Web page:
According to new study, a protein in the eye has prevented and stopped autoimmune eye disease in animal studies. Now, researchers say this could lead to promising treatments for other autoimmune diseases such as multiple sclerosis and type 1 diabetes.
Scientists from the Schepens Eye Research Institute in Boston found the factor alpha-MSH can be harnessed and used as a therapeutic drug. The drug can then prevent the onset of and stop the progression of uveitis in mice. Uveitis is a sight-stealing autoimmune disease.
"The results of our study are exciting and significant because they confirm for the first time that this factor can be successful in the treatment of an autoimmune disease, something that we have been suspecting since we first found alpha-MSH in the eye," says Andrew W. Taylor, Ph.D., from Schepens Eye Research Institute and senior author of the study.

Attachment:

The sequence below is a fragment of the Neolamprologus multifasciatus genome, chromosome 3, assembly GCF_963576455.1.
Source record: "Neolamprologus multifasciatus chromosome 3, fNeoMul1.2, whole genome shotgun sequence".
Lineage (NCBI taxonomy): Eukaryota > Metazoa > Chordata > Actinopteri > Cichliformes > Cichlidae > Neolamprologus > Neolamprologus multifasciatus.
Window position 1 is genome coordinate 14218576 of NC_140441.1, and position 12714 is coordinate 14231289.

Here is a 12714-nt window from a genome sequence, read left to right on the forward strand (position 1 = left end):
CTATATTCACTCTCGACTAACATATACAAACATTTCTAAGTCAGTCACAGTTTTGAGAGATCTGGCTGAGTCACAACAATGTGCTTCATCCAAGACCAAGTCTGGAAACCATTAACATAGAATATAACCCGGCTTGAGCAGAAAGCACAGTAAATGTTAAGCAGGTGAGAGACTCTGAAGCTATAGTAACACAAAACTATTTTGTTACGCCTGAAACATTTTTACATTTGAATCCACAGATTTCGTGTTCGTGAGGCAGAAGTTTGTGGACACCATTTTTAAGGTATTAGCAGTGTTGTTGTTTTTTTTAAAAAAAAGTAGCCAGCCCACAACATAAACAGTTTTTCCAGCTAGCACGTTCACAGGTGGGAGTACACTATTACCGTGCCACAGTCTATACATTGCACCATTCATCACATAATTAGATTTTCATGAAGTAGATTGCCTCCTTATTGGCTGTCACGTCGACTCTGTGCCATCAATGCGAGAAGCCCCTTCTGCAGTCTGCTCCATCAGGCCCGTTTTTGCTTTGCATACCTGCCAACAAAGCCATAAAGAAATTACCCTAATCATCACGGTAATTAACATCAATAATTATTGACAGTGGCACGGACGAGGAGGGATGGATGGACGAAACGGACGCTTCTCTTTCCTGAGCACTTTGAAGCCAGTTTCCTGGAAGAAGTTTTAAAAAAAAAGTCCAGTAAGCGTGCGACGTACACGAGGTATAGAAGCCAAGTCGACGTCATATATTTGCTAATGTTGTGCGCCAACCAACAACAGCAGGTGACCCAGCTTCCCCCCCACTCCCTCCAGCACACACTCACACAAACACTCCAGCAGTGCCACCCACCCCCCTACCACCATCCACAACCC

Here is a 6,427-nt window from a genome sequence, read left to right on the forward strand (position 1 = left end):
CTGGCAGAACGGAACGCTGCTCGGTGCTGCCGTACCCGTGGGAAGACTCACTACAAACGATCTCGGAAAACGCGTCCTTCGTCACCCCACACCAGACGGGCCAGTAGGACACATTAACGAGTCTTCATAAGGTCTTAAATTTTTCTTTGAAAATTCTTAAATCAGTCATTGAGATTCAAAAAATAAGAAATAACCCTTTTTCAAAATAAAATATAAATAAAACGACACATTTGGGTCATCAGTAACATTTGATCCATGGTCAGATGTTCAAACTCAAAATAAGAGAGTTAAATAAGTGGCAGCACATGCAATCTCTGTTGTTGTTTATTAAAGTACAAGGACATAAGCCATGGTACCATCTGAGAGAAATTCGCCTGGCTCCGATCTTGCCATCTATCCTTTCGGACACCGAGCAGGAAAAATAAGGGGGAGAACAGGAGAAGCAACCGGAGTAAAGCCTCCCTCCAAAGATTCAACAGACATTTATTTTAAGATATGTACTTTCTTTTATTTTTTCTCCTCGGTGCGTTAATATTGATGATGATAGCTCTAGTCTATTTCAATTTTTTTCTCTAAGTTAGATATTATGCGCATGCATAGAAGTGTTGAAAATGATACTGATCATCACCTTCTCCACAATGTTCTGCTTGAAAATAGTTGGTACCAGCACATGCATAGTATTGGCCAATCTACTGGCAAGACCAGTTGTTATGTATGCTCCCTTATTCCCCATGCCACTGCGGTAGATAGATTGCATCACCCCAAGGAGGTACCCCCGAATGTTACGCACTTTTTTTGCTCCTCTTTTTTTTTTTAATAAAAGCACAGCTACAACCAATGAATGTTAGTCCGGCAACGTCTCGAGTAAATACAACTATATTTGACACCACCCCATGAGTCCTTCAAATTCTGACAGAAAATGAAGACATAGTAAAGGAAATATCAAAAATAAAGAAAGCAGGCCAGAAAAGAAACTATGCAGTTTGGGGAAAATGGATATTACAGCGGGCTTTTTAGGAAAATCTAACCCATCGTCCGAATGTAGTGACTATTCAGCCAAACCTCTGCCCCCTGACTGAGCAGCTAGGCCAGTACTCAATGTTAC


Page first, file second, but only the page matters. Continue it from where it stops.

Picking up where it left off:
Taylor and his colleagues discovered that the alpha-MSH plays a significant role with the T cells. In autoimmune diseases, the conventional T cells perceive a part of the body as foreign and attack it. When the MSH protein was injected into the mice, the T cells changed and did not attack the body.
"This technique was extremely effective in the mouse model, and we believe that it has great potential to work in other autoimmune diseases by changing the immune response responsible for multiple sclerosis or for the onset of type 1 diabetes," says Taylor. Based on this study, the Schepens Eye Research Institute team was awarded a $330,000 grant by the Wadsworth Foundation to explore new therapies for multiple sclerosis.